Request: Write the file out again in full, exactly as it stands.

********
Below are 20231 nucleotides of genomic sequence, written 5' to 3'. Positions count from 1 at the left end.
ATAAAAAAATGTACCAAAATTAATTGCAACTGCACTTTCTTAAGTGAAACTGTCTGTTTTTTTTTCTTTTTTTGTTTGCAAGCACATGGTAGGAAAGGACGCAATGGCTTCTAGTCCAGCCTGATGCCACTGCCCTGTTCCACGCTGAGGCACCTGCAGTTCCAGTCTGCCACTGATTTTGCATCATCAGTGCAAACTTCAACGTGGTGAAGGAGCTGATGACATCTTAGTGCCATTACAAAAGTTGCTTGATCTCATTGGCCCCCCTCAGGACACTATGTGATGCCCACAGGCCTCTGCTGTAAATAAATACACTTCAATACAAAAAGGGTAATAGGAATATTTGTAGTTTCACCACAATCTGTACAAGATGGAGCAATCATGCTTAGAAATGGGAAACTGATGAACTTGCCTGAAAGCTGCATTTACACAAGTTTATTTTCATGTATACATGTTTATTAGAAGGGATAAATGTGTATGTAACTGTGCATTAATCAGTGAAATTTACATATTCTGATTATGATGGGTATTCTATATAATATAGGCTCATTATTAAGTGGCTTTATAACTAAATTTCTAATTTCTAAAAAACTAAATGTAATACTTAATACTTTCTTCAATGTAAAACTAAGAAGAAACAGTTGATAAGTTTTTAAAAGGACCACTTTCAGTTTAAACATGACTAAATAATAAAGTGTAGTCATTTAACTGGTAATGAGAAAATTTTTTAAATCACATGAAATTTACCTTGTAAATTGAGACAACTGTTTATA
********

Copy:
Below are 20231 nucleotides of genomic sequence, written 5' to 3'. Positions count from 1 at the left end.
ATAAAAAAATGTACCAAAATTAATTGCAACTGCACTTTCTTAAGTGAAACTGTCTGTTTTTTTTTCTTTTTTTGTTTGCAAGCACATGGTAGGAAAGGACGCAATGGCTTCTAGTCCAGCCTGATGCCACTGCCCTGTTCCACGCTGAGGCACCTGCAGTTCCAGTCTGCCACTGATTTTGCATCATCAGTGCAAACTTCAACGTGGTGAAGGAGCTGATGACATCTTAGTGCCATTACAAAAGTTGCTTGATCTCATTGGCCCCCCTCAGGACACTATGTGATGCCCACAGGCCTCTGCTGTAAATAAATACACTTCAATACAAAAAGGGTAATAGGAATATTTGTAGTTTCACCACAATCTGTACAAGATGGAGCAATCATGCTTAGAAATGGGAAACTGATGAACTTGCCTGAAAGCTGCATTTACACAAGTTTATTTTCATGTATACATGTTTATTAGAAGGGATAAATGTGTATGTAACTGTGCATTAATCAGTGAAATTTACATATTCTGATTATGATGGGTATTCTATATAATATAGGCTCATTATTAAGTGGCTTTATAACTAAATTTCTAATTTCTAAAAAACTAAATGTAATACTTAATACTTTCTTCAATGTAAAACTAAGAAGAAACAGTTGATAAGTTTTTAAAAGGACCACTTTCAGTTTAAACATGACTAAATAATAAAGTGTAGTCATTTAACTGGTAATGAGAAAATTTTTTAAATCACATGAAATTTACCTTGTAAATTGAGACAACTGTTTATA